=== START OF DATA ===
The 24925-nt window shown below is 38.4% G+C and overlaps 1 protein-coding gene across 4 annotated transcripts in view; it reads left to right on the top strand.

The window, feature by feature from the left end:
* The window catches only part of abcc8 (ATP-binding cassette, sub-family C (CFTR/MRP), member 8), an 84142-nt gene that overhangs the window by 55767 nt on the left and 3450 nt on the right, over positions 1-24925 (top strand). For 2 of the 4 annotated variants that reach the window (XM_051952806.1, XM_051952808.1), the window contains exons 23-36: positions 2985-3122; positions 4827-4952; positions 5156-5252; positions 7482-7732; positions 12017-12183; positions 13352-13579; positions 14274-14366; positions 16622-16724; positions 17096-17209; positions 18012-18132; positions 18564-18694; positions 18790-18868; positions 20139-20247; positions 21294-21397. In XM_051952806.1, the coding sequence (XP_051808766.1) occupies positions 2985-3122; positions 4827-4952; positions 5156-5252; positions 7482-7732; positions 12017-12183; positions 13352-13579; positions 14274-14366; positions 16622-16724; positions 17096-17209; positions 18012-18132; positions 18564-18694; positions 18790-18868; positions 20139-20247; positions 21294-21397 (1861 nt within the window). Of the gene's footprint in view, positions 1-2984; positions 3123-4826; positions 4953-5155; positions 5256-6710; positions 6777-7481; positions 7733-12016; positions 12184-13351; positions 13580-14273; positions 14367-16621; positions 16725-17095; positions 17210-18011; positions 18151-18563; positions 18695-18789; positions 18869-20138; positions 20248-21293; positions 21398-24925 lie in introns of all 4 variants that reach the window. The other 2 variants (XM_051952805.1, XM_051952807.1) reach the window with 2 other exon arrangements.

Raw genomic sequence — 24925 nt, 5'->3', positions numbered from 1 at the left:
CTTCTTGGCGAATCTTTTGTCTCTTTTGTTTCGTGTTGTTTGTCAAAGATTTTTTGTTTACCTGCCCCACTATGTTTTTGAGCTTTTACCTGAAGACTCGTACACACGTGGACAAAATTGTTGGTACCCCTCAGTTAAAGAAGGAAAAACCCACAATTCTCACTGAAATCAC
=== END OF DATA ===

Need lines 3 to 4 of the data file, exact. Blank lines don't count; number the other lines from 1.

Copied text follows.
* The window catches only part of abcc8 (ATP-binding cassette, sub-family C (CFTR/MRP), member 8), an 84142-nt gene that overhangs the window by 55767 nt on the left and 3450 nt on the right, over positions 1-24925 (top strand). For 2 of the 4 annotated variants that reach the window (XM_051952806.1, XM_051952808.1), the window contains exons 23-36: positions 2985-3122; positions 4827-4952; positions 5156-5252; positions 7482-7732; positions 12017-12183; positions 13352-13579; positions 14274-14366; positions 16622-16724; positions 17096-17209; positions 18012-18132; positions 18564-18694; positions 18790-18868; positions 20139-20247; positions 21294-21397. In XM_051952806.1, the coding sequence (XP_051808766.1) occupies positions 2985-3122; positions 4827-4952; positions 5156-5252; positions 7482-7732; positions 12017-12183; positions 13352-13579; positions 14274-14366; positions 16622-16724; positions 17096-17209; positions 18012-18132; positions 18564-18694; positions 18790-18868; positions 20139-20247; positions 21294-21397 (1861 nt within the window). Of the gene's footprint in view, positions 1-2984; positions 3123-4826; positions 4953-5155; positions 5256-6710; positions 6777-7481; positions 7733-12016; positions 12184-13351; positions 13580-14273; positions 14367-16621; positions 16725-17095; positions 17210-18011; positions 18151-18563; positions 18695-18789; positions 18869-20138; positions 20248-21293; positions 21398-24925 lie in introns of all 4 variants that reach the window. The other 2 variants (XM_051952805.1, XM_051952807.1) reach the window with 2 other exon arrangements.

Raw genomic sequence — 24925 nt, 5'->3', positions numbered from 1 at the left: